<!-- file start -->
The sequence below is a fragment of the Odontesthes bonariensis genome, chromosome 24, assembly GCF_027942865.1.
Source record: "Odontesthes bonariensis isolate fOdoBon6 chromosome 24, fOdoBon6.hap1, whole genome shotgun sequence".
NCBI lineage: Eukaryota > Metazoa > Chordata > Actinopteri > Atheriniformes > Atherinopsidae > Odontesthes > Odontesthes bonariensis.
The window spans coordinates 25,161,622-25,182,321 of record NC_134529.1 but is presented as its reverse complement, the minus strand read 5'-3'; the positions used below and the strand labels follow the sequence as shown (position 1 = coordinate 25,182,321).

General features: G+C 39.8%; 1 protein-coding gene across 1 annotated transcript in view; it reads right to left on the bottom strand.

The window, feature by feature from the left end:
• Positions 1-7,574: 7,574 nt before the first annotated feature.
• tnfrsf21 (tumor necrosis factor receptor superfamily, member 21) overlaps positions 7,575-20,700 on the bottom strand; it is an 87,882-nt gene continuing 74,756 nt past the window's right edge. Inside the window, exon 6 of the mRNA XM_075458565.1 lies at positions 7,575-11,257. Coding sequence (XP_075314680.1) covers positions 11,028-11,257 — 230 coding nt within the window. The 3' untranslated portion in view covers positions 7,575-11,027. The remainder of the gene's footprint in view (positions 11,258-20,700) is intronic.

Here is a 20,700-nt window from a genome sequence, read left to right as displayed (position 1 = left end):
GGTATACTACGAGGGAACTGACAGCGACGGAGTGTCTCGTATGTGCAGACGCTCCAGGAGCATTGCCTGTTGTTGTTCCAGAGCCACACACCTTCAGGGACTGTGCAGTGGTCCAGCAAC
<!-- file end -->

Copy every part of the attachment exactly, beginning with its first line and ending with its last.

The sequence below is a fragment of the Odontesthes bonariensis genome, chromosome 24, assembly GCF_027942865.1.
Source record: "Odontesthes bonariensis isolate fOdoBon6 chromosome 24, fOdoBon6.hap1, whole genome shotgun sequence".
NCBI lineage: Eukaryota > Metazoa > Chordata > Actinopteri > Atheriniformes > Atherinopsidae > Odontesthes > Odontesthes bonariensis.
The window spans coordinates 25,161,622-25,182,321 of record NC_134529.1 but is presented as its reverse complement, the minus strand read 5'-3'; the positions used below and the strand labels follow the sequence as shown (position 1 = coordinate 25,182,321).

General features: G+C 39.8%; 1 protein-coding gene across 1 annotated transcript in view; it reads right to left on the bottom strand.

The window, feature by feature from the left end:
• Positions 1-7,574: 7,574 nt before the first annotated feature.
• tnfrsf21 (tumor necrosis factor receptor superfamily, member 21) overlaps positions 7,575-20,700 on the bottom strand; it is an 87,882-nt gene continuing 74,756 nt past the window's right edge. Inside the window, exon 6 of the mRNA XM_075458565.1 lies at positions 7,575-11,257. Coding sequence (XP_075314680.1) covers positions 11,028-11,257 — 230 coding nt within the window. The 3' untranslated portion in view covers positions 7,575-11,027. The remainder of the gene's footprint in view (positions 11,258-20,700) is intronic.

Here is a 20,700-nt window from a genome sequence, read left to right as displayed (position 1 = left end):
GGTATACTACGAGGGAACTGACAGCGACGGAGTGTCTCGTATGTGCAGACGCTCCAGGAGCATTGCCTGTTGTTGTTCCAGAGCCACACACCTTCAGGGACTGTGCAGTGGTCCAGCAAC